Working towards whip-free horse racing
In Australia, it’s common to see jockeys wearing bright colors riding athletic horses on a racetrack. It’s easy to miss the black whip in the jockeys’ hands amidst the excitement and color. This inconspicuous black whip is causing a lot of controversy and criticism in the racing industry.
It’s time to reflect as we get closer to the Melbourne Cup and Spring Racing Carnival.
This year, the use of whips has been in the spotlight once again. Lashes have been used in horse racing for centuries in various forms. However, it is only during racing that horses are repeatedly whipped with lashes by their jockeys to “encourage them” to run faster.
In recent years, however, the public’s concern about whip usage has increased. The RSPCA in Victoria commissioned an independent poll this week that found 69% of Victorians felt horses shouldn’t be whipped in the course of a normal race. A ban would not deter 71% of Victorians who watch or bet on races and continue to attend and participate in horse racing activities and events.
The majority of people believe that whipping horses is cruel, inhumane, and unnecessary. The horse-loving public, including regular punters, are clearer than ever about their opposition to beating horses.
Why using a whip is a bad idea?
In recent years, whip use has steadily been reduced and reformed as the public’s concern and understanding of its effects has grown.
There are restrictions on the number of times a jockey may use a whip in a race. In Australia, since 2009, all thoroughbred jockeys must use a padded whistle.
Racing Australia’s Rules of Racing does not limit the number of whip strokes in the last 100 meters. The horses are most likely to be whipped as they approach the finish line, where the jockey has a greater incentive to get the horse to run faster. However, this can also mean that the horses are hit with the whip at a time when they are tired and are least able to respond.
It was a good idea to introduce padded whips. Unfortunately, the data show that it is often the shaft of the unpadded whip that comes into contact with horses. Images show visible welts or marks left by the whip on the horse’s skin.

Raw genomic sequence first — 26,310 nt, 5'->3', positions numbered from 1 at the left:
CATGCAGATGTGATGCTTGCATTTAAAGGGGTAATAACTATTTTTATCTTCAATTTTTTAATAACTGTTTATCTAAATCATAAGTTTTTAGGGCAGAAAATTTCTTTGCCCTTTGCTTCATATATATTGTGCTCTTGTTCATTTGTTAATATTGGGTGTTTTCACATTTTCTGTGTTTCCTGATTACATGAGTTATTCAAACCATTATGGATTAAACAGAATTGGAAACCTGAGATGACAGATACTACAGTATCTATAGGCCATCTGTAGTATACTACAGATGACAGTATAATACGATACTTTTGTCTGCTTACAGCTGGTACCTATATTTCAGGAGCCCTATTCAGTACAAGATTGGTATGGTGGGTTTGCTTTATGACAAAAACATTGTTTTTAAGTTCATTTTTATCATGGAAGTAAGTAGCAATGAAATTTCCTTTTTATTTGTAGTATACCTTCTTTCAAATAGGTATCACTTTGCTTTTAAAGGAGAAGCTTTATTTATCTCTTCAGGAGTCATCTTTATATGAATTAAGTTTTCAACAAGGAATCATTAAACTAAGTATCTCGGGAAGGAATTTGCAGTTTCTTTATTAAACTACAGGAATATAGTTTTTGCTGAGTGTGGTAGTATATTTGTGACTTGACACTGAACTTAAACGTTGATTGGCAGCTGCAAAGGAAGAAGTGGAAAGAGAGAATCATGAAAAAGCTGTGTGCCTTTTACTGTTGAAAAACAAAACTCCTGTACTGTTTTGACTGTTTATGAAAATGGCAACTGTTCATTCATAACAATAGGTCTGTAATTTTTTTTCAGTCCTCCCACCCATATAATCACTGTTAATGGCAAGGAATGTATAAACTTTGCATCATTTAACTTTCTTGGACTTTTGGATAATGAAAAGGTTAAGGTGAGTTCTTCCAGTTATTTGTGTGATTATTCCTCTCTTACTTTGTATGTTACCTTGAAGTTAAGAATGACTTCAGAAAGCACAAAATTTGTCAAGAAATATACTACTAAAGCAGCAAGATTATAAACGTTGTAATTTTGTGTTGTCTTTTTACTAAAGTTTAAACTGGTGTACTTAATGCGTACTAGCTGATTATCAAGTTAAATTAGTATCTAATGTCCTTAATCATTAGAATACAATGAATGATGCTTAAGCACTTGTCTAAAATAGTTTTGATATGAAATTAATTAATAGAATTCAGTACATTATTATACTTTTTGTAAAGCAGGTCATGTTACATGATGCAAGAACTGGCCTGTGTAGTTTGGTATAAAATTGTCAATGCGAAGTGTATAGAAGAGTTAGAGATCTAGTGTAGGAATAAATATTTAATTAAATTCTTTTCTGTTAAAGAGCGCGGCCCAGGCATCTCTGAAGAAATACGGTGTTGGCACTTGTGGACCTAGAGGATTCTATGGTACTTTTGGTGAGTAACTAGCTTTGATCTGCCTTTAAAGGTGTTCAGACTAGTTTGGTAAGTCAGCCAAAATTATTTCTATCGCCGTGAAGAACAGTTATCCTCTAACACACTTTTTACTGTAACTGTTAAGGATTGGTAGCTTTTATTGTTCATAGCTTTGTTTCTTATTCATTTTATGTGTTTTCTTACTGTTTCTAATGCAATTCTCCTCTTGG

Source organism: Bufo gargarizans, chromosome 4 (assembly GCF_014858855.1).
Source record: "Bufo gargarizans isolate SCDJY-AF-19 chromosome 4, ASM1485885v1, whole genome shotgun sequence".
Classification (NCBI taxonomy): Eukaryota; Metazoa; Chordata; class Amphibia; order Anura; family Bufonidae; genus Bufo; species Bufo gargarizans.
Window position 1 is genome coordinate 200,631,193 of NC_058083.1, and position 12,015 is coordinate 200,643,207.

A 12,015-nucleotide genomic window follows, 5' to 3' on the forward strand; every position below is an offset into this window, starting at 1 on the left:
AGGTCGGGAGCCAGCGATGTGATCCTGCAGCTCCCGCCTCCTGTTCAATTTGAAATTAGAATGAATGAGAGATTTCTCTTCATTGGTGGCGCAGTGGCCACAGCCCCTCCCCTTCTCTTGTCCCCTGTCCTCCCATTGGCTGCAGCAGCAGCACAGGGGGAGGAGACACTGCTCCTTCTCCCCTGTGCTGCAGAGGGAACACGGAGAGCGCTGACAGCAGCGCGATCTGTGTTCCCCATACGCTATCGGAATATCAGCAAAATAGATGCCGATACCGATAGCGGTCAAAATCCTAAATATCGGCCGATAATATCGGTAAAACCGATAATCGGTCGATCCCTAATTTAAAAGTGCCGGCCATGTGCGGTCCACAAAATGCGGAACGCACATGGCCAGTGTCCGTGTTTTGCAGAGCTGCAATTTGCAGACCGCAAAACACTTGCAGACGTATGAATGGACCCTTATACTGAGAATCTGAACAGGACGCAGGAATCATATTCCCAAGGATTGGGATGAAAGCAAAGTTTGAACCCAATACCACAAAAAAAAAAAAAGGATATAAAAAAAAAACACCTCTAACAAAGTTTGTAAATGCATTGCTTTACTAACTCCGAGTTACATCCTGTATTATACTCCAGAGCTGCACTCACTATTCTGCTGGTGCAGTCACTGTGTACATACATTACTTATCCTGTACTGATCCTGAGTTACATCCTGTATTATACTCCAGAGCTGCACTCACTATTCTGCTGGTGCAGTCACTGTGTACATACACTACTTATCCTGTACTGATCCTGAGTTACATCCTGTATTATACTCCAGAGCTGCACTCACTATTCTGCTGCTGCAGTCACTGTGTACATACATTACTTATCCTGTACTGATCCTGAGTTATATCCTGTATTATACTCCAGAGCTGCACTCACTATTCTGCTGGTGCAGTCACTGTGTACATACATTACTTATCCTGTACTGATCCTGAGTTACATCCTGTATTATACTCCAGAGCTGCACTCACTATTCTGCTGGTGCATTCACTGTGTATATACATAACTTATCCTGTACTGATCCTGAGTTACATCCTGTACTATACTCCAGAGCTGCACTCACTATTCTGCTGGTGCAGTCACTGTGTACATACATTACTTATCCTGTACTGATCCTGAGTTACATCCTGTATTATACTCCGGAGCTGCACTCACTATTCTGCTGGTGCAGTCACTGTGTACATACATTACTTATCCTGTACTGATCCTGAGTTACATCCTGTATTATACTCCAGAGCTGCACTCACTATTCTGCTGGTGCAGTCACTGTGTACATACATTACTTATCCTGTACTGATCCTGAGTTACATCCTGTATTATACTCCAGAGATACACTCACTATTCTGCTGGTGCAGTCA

It’s not proven that whipping a horse affects its performance. One study, for example, found that whipping horses did not increase their chances of placing first, second, or third in a race. It also showed that 98% were destroyed without any effect on the outcome.
What’s the alternative to this?
Reform is possible. New Jersey, a major horse racing state in the US, has banned the use of the whip except for safety purposes. California’s racing board also has introduced a rule that limits the number of whippings a jockey can do during a race.
In Norway, whips can only be used for safety reasons in races for juveniles, while in the UK, races with ‘hands-and-heels’ for apprentice jockeys take place regularly.
Racing Victoria, a state-based organization, has also called on the nation to reduce the use of whips and reform it at the national level.
In an emergency, jockeys might still be required to carry a whip. It’s hard to argue against this.
While it is important to ensure the safety of riders and horses, there are no studies that support the continued use of whips. The public is also in favor of a gradual phase-out.
The solution is to stop using whips when racing. This will improve the welfare of the horses and also help to create a sustainable future for the sport.